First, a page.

Despite Sanford's troubles and the intervention of the outside Democratic groups, we are calling SC-1 a "toss-up" for now. Our sources tell us that this race is very close, and this is a very Republican seat: In 2012, Mitt Romney won it 58%-40% — that's six points better than John McCain did in the aforementioned NY-26 district when that seat was contested in 2011. If Colbert Busch were elected, the Democrats would hold only three seats where Romney did better: NC-7 (Rep. Mike McIntyre); UT-4 (Rep. Jim Matheson); and WV-3 (Rep. Nick Rahall). Put another way, our current Crystal Ball House ratings list 40 potentially competitive Republican-held seats that Democrats might target. In only three of those districts did Romney do better than he performed in SC-1: Those are WV-2, which Rep. Shelley Moore Capito (R) is leaving to run for the Senate; AR-4, which freshman Rep. Tom Cotton (R) very well may vacate to also run for the Senate; and TN-4, where Rep. Scott DesJarlais' (R) personal problems may actually be worse than Sanford's (he very well could lose his primary, which would return the seat to the "safe Republican" category). Because Democrats are at an inherent disadvantage in the House — President Obama only won 209 of 435 House districts — they need to expand the map into some heavily Republican places. The Palmetto State's 1st District would certainly qualify, though whether a victorious Colbert Busch could hold it is very much an open question.
Chart 1 shows every House special election held in the last decade (going back to April 2003). In the 45 races held in that time period (not including the SC-1 special or the upcoming June special in MO-8), the party of the seat's former occupant held the seat 76% of the time.
Chart 1: U.S House special elections, April 2003 to present
Notes: Names in bold are still serving in Congress. *Foster was elected to IL-14 in March 2008 in a special election, and then he won a full term in November 2008. Foster then lost to Rep. Randy Hultgren (R) in 2010, but he came back in 2012 to defeat Rep. Judy Biggert (R) in IL-11. Additionally, President Obama's nomination of Rep. Mel Watt (D-NC) to head the Federal Housing Finance Agency could lead to a special election in Watt's heavily Democratic district if Watt is confirmed for the post.
Source: For district-level presidential results, The Almanac of American Politics 2002, 2004, 2006, 2008, 2010 and 2012, and Daily Kos Elections; for a history of House vacancies and special elections, history.house.gov.
Of those 34 races where there was no change in parties, a few races stand out, but not necessarily for the reasons that they did at the time. For instance, the OH-2 special election from August 2005 — Sen. Rob Portman's (R-OH) old seat — between Republican Jean Schmidt and Democrat Paul Hackett was often cited as a tea leaf indicating the weakness of Republicans heading into the 2006 midterms. In a sense, it was: Hackett came within three points of defeating Schmidt in a district George W. Bush won a year earlier by 28 points. But Hackett, an Iraq combat veteran, was also an unusually strong candidate — and Schmidt was an unusually poor candidate who struggled in future elections before finally losing in a primary to now-Rep. Brad Wenstrup (R) last year. Again, the circumstances on the ground — and not just the national atmospherics — were special.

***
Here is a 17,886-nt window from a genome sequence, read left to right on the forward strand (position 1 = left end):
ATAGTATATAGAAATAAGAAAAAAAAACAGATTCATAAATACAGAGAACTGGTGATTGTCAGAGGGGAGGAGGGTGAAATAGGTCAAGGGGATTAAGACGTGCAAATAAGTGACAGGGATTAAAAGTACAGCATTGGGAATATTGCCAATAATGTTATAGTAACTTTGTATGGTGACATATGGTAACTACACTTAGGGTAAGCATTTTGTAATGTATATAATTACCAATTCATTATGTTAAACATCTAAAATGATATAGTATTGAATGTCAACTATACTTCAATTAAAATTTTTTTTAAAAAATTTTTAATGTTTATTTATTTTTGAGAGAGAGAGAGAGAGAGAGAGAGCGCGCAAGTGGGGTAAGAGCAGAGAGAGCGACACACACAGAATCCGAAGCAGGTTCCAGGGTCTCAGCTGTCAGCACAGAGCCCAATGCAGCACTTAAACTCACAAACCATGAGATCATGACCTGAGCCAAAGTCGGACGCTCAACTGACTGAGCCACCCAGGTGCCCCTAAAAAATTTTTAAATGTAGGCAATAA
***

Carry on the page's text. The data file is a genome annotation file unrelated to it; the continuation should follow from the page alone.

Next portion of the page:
In the 11 seats where there was a party change, the glory of victory has oftentimes been fleeting. In 2011, Bob Turner (R) won the right to replace ex-Rep. Anthony Weiner (D-Twitter) in a New York City seat where Obama had won 55% of the vote in 2008; the late ex-New York City Mayor Ed Koch (D) endorsed Turner in the race as a way to urge a protest vote against Obama's Middle East policies, which was seen as particularly potent in a district with a significant Jewish population. But a few months after Turner's victory, his district was carved up in redistricting. Turner ran for New York's Republican Senate nomination, which he lost, and Koch endorsed Obama for reelection soon after the special House election. Meanwhile, Hochul, the Democratic winner in the ballyhooed NY-26 special from two years ago, saw her district become even more Republican in redistricting, and she lost a spirited and close reelection bid to now-Rep. Chris Collins (R-NY) last November.
Of the 45 special House election victors over the past decade, only four won in districts where the opposite party's presidential candidate did better in the previous presidential election than Romney's 58%-40% victory in SC-1. None of them remain in Congress. In 2004, Stephanie Herseth Sandlin (D) won South Dakota's lone House seat, which she held until losing in the 2010 wave (she is considering running for the Senate or the House this cycle). In 2008, Don Cazayoux (D) won a special election in Louisiana but then lost it in the regular election later that year; the same year, Travis Childers (D) won another heavily Republican seat in Mississippi, and he held on until 2010. That same year, Charles Djou (R) took advantage of a split field to improbably win a seat in Hawaii, although he lost it in the regular election in November 2010.
This is a long way of saying that if she wins, Colbert Busch will have to hang on for dear life; in fact, she would be the most vulnerable Democratic incumbent in the country.
But Colbert Busch and the Democrats will cross that bridge if they get to it. First they need to win what would be just the latest fluky — and probably unsustainable — victory in a special election for the U.S. House.
This column originally appeared at centerforpolitics.org.